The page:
Joseph R. Biden, Jr., the former vice president and longtime U.S. senator from Delaware, has been elected President of the United States. The Associated Press declared on Nov. 7 that Biden and his running mate, California senator Kamala Harris, crossed the threshold of 270 electoral votes needed to win the White House.
According to Dave Leip’s U.S. Election Atlas, more than 75 million Americans voted for the Democratic ticket in the Nov. 3 election. The incumbent President, Donald J. Trump, and vice president, Michael R. Pence, won just over 71 million votes.
Aside from winning states that, in recent decades, have consistently voted Democratic presidential candidates, Biden and Harris returned Michigan, Pennsylvania, and Wisconsin to the Democrats after the Trump-Pence ticket won all three states by narrow margins in 2016. The Democratic candidates also carried Nevada and Arizona. At press time Biden and Harris also lead in Georgia.
A Biden-Harris administration is expected to act early to reverse Trump regime environmental policies. The President-elect has already indicated that he will re-join the Paris Agreement on climate change very quickly after being inaugurated. The U.S. officially exited the 2015 accord on Nov. 4. He may also restore the boundaries of Grand Staircase-Escalante National Monument, created by President William Jefferson Clinton in 1996, and Bears Ears National Monument, created by President Barack H. Obama in Dec. 2016, to those that existed before Trump dramatically scaled them back in Dec. 2017.
A Nov. 7 article in Bloomberg Law details other actions Biden can take early in his term to reverse Trump environmental policies.
The Electoral College will meet on Dec. 14 to cast the electoral votes that officially elect the President.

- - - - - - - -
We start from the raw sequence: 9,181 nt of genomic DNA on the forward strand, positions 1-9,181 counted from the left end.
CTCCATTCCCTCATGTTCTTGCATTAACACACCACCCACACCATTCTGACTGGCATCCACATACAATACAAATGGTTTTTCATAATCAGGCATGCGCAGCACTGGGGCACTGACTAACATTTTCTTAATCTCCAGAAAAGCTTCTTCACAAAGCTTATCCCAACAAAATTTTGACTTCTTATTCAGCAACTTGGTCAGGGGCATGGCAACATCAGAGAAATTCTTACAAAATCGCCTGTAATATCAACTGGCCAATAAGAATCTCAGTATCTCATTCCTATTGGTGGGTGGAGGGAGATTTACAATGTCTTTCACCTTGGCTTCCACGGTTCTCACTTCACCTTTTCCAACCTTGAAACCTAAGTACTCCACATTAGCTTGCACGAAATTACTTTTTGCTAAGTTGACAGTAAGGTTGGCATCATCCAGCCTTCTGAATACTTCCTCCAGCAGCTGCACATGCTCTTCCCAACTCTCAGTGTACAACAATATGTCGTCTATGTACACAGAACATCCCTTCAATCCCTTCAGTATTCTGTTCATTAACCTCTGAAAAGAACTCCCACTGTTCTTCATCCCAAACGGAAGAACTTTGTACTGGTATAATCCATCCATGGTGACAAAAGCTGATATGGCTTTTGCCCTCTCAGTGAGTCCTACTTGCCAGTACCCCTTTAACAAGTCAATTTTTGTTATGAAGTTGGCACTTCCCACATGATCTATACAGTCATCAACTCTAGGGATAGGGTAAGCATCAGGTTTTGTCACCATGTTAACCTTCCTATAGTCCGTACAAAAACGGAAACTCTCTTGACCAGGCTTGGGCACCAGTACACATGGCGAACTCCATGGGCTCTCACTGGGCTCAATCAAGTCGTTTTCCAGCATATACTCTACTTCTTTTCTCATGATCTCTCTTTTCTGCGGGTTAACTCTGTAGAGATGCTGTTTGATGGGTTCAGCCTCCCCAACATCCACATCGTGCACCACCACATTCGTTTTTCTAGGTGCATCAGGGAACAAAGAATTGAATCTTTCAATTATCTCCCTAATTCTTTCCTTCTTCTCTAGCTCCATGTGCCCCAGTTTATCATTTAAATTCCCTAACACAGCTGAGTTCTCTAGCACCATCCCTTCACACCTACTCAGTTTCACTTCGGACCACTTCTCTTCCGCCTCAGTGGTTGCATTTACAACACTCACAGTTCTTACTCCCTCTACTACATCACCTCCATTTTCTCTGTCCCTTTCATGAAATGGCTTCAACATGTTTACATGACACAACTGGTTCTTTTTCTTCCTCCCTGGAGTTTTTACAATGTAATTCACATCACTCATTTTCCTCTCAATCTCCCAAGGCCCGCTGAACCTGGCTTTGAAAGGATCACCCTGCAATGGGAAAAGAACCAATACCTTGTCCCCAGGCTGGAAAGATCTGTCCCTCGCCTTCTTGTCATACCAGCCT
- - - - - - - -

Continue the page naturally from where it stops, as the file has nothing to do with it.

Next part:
Voters in Colorado have enacted by initiative a statute that requires gray wolves to be re-introduced to the state by 2023. According to results available at the website of secretary of state Jena Griswold, Proposition 114 passed with 50.64% of the vote.
Wolves will be reintroduced only to the Western Slope. The initiative includes a mandate to compensate ranchers who lose livestock to Canislupus predation. In addition, the voter-enacted law requires the state parks and wildlife commission to use “the best scientific data available” to develop the reintroduction plan, hold hearings around the state to gather information to be considered in making the plan, and help ranchers to prevent wolf-livestock interactions.
The particular areas on the Western Slope that will again be populated by Canis lupus is left to the commission to determine. Prior to 1940 the animal ranged not only west of the Rockies, but across the state. In more recent years there have been wolf sightings in western Colorado, including a wolf pack.
Despite being added to the U.S. list of endangered and threatened species in 1974, and although gray wolves were reintroduced to Yellowstone National Park in January 1995, the U.S. Fish and Wildlife Service never moved to return the species to Colorado.
The Trump regime eliminated Endangered Species Act protections for the gray wolf on Oct. 29, 2020.
The state parks and wildlife commission rejected a 2016 proposal to reintroduce wolves. Colorado has, however, re-introduced several other species: turkeys during the 1980s, lynx in 1999, and bison in 2015, for example.